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Adding or returning physical activity to their regular routine is at the top of many people’s to-do lists for 2024. However, it can be challenging to know where to begin.
Two sports medicine experts at Swedish, Spine, Sports and Musculoskeletal Medicine share tips and strategies to start or restart your fitness journey.
Sports Medicine at Swedish offers personalized care, a wide range of services and a team with advanced expertise and services that can help you reach your fitness goals.
It’s December. And making lists is an annual tradition. Shopping lists. Grocery lists. To-do lists. Lists of who’s naughty. Lists of who’s nice. And the granddaddy of them all – lists of changes you resolve to make in the upcoming year.
Nearly half of the people who make New Year’s resolutions cite improved fitness as their top goal for the year, according to Forbes magazine. If your future plans include getting back to a regular exercise routine – or maybe starting one for the first time – knowing where to begin can often be one of the biggest hurdles you face. It doesn’t have to be.
We talked to sports medicine experts at Swedish Spine, Sports and Musculoskeletal Medicine, Troy Henning, D.O., and Michael Erickson, M.D., about getting back to – or taking the first step – on your fitness journey. Dr. Henning is the head team physician for the Seattle Sounders FC, and Dr. Erickson is the head team physician for the Seattle Storm. Here’s what they shared.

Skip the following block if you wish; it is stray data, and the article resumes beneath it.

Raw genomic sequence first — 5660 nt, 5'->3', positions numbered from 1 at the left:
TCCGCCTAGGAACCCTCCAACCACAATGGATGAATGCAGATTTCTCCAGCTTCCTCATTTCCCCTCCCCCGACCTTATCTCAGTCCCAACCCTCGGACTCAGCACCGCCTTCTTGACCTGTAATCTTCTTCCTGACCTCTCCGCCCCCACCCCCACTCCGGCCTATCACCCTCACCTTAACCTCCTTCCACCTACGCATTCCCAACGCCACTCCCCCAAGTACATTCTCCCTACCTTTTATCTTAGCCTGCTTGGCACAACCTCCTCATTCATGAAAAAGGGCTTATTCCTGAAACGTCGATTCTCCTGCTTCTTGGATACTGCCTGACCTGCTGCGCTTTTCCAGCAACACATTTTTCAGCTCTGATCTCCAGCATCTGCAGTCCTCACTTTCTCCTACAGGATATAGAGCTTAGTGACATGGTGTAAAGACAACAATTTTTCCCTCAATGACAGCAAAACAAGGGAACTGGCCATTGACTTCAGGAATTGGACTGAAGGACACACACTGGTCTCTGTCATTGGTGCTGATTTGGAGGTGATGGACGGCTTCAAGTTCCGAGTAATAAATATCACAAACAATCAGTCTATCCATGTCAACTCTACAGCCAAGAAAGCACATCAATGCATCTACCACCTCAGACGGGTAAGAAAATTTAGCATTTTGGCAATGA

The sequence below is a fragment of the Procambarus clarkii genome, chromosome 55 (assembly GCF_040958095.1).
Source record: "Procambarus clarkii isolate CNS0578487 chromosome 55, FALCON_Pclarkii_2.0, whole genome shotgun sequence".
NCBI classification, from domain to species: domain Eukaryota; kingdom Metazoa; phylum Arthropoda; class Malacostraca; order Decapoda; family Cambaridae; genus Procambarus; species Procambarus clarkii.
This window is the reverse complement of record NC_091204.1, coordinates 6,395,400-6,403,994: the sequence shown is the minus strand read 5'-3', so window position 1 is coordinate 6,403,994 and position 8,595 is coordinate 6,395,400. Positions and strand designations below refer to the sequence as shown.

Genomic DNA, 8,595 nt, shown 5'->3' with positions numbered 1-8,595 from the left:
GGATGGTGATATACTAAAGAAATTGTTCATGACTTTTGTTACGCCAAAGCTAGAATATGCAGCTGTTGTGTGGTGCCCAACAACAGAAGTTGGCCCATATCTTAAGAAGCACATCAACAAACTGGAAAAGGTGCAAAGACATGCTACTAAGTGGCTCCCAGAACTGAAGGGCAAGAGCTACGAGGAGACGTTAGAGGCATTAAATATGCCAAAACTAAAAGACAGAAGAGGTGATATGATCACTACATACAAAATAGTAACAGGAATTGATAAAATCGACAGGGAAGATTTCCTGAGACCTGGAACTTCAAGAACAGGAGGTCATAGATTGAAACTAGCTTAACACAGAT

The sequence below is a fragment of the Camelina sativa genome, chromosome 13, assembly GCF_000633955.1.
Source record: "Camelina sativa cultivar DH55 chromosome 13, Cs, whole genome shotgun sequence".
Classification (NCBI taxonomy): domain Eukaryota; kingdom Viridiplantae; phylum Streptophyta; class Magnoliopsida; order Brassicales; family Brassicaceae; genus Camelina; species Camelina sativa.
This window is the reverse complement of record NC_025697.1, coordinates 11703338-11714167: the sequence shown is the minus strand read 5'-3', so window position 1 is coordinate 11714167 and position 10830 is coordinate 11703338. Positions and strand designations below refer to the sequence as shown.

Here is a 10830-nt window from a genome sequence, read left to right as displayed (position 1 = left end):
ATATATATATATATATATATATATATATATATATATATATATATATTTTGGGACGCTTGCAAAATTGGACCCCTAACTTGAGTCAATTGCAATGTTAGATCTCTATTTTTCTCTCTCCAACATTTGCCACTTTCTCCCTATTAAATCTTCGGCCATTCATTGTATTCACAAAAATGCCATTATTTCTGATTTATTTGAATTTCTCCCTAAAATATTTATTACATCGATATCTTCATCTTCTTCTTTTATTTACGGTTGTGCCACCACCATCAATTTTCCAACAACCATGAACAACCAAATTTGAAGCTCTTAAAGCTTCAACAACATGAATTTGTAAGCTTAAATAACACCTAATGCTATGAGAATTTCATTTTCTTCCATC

Taking the first step
Even if you’ve only taken a short break from your regular workout routine, both doctors say to start slowly when you decide to increase your physical activity.
“Cutting your weight or repetitions by half and gradually advancing by 10% per week is a good way to reduce your chances of pain or injury,” says Dr. Henning.
Getting help from a professional can be a good strategy for the exercise novice, according to Dr. Erickson. “If you have not previously used a gym or exercise equipment, joining a group exercise class targeted to new exercisers or working with a personal trainer is a good idea. This will ensure that you’re using proper form and that your workouts are well designed for your current fitness level,” he explains.
Programs and classes are available from various sources, including the YMCA and other fitness centers. Some insurance coverage provides gym membership, and several programs offer discounts to gyms and classes.
Home-based exercise programs
You don’t necessarily need to leave the house to get a good workout. Home-based exercise programs using little to no equipment can also be an effective way to get started. And access is as easy as going online.
“There are many good subscription-based platforms, and most have a variety of exercise programs at varying levels,” says Dr. Erickson. “Most of these can be completed within five to 30 minutes and can be paused to allow you to move at your own pace. Exercise resistance or pull-up assist bands are great ways to complement these types of programs and help increase the intensity of any strength training program as you progress,” he adds.
The three types of exercise
Most exercise programs should include three components for maximum benefit: aerobic exercise, strengthening exercise and exercise to improve muscle control for better balance.